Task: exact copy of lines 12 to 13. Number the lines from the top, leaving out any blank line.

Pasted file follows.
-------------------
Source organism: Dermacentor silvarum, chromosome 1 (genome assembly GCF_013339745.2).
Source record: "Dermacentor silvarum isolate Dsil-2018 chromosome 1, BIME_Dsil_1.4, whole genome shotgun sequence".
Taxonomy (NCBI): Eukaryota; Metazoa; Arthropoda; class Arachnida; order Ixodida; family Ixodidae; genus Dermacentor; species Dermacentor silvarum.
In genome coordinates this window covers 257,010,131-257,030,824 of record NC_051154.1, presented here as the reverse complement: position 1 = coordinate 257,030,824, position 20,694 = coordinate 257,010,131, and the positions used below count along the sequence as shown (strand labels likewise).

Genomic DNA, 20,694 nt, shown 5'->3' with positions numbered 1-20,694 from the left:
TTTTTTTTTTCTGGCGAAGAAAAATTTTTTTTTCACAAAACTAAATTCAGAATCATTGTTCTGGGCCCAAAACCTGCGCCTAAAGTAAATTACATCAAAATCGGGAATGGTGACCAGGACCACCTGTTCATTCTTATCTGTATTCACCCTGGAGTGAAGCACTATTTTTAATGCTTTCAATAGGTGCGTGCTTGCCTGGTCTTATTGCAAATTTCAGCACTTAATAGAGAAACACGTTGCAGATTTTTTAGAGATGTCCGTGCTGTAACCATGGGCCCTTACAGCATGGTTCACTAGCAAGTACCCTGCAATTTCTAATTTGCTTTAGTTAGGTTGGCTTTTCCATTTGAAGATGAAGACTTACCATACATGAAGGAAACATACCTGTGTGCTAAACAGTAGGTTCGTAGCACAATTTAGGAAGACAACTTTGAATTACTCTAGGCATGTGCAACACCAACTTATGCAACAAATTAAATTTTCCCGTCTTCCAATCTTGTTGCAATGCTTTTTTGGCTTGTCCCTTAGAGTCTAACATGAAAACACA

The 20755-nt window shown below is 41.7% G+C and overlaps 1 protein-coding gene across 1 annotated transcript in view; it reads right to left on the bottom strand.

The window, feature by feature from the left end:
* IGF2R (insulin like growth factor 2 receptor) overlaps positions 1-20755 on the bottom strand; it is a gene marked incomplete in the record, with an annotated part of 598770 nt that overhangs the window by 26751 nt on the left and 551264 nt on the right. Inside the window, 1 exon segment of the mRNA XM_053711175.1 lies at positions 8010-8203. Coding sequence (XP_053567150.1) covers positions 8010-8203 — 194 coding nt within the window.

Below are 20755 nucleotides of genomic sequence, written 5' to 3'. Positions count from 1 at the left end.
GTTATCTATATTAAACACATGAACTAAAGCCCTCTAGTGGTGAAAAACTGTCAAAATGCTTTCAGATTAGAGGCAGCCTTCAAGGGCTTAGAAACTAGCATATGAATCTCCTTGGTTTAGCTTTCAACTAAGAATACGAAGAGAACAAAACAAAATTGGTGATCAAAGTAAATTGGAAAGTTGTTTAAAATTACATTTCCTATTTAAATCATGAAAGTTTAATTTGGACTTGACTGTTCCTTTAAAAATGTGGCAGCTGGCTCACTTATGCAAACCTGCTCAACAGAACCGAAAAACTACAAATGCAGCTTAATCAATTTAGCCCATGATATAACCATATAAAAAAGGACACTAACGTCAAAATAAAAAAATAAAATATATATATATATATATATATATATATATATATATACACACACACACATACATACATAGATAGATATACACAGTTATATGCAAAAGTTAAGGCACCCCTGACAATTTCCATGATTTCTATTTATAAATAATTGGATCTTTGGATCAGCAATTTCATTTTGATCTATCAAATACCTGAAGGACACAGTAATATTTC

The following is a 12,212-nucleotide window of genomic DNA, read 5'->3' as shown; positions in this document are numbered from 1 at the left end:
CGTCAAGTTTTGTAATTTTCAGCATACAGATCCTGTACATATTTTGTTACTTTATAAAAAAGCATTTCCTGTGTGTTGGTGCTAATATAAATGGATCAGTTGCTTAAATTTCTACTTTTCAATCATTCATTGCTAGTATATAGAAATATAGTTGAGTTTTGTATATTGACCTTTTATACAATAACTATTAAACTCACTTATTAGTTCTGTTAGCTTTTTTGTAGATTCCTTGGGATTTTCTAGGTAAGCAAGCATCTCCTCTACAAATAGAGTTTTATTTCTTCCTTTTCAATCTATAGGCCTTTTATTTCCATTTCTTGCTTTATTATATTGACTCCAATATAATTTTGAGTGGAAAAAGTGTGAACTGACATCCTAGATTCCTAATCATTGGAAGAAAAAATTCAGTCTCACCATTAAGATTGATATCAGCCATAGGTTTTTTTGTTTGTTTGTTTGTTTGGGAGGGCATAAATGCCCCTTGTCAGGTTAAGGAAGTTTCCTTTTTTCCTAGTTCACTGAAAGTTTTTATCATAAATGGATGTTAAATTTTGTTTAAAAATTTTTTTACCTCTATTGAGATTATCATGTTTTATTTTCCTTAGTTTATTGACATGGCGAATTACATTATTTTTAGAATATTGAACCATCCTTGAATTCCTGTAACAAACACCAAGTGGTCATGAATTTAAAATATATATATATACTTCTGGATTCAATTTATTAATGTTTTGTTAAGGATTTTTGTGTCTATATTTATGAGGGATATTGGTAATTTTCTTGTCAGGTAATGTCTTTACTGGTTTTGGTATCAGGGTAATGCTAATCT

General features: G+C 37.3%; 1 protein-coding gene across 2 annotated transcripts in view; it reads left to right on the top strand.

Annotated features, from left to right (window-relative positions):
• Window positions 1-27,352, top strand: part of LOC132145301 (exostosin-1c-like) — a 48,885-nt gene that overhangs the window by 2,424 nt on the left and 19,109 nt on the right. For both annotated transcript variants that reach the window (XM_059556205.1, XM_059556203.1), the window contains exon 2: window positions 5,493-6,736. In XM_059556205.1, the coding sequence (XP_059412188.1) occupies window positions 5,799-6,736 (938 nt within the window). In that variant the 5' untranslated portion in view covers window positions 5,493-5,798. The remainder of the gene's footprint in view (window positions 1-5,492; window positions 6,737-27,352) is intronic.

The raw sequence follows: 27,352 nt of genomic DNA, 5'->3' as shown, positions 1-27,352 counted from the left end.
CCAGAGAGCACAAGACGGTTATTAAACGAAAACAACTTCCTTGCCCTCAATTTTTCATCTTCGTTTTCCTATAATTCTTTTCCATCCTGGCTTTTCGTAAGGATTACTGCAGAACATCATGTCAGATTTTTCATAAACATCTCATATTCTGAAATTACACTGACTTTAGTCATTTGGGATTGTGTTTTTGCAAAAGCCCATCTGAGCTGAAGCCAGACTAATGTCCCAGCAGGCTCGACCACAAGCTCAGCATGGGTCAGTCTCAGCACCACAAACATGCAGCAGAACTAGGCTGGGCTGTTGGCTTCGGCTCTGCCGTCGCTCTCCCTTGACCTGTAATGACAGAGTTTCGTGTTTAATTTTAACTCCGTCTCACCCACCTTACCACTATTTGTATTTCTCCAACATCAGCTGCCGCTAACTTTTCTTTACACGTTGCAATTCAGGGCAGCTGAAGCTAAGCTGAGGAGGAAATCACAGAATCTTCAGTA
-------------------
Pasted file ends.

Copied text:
The following is a 12,212-nucleotide window of genomic DNA, read 5'->3' as shown; positions in this document are numbered from 1 at the left end:
CGTCAAGTTTTGTAATTTTCAGCATACAGATCCTGTACATATTTTGTTACTTTATAAAAAAGCATTTCCTGTGTGTTGGTGCTAATATAAATGGATCAGTTGCTTAAATTTCTACTTTTCAATCATTCATTGCTAGTATATAGAAATATAGTTGAGTTTTGTATATTGACCTTTTATACAATAACTATTAAACTCACTTATTAGTTCTGTTAGCTTTTTTGTAGATTCCTTGGGATTTTCTAGGTAAGCAAGCATCTCCTCTACAAATAGAGTTTTATTTCTTCCTTTTCAATCTATAGGCCTTTTATTTCCATTTCTTGCTTTATTATATTGACTCCAATATAATTTTGAGTGGAAAAAGTGTGAACTGACATCCTAGATTCCTAATCATTGGAAGAAAAAATTCAGTCTCACCATTAAGATTGATATCAGCCATAGGTTTTTTTGTTTGTTTGTTTGTTTGGGAGGGCATAAATGCCCCTTGTCAGGTTAAGGAAGTTTCCTTTTTTCCTAGTTCACTGAAAGTTTTTATCATAAATGGATGTTAAATTTTGTTTAAAAATTTTTTTACCTCTATTGAGATTATCATGTTTTATTTTCCTTAGTTTATTGACATGGCGAATTACATTATTTTTAGAATATTGAACCATCCTTGAATTCCTGTAACAAACACCAAGTGGTCATGAATTTAAAATATATATATATACTTCTGGATTCAATTTATTAATGTTTTGTTAAGGATTTTTGTGTCTATATTTATGAGGGATATTGGTAATTTTCTTGTCAGGTAATGTCTTTACTGGTTTTGGTATCAGGGTAATGCTAATCT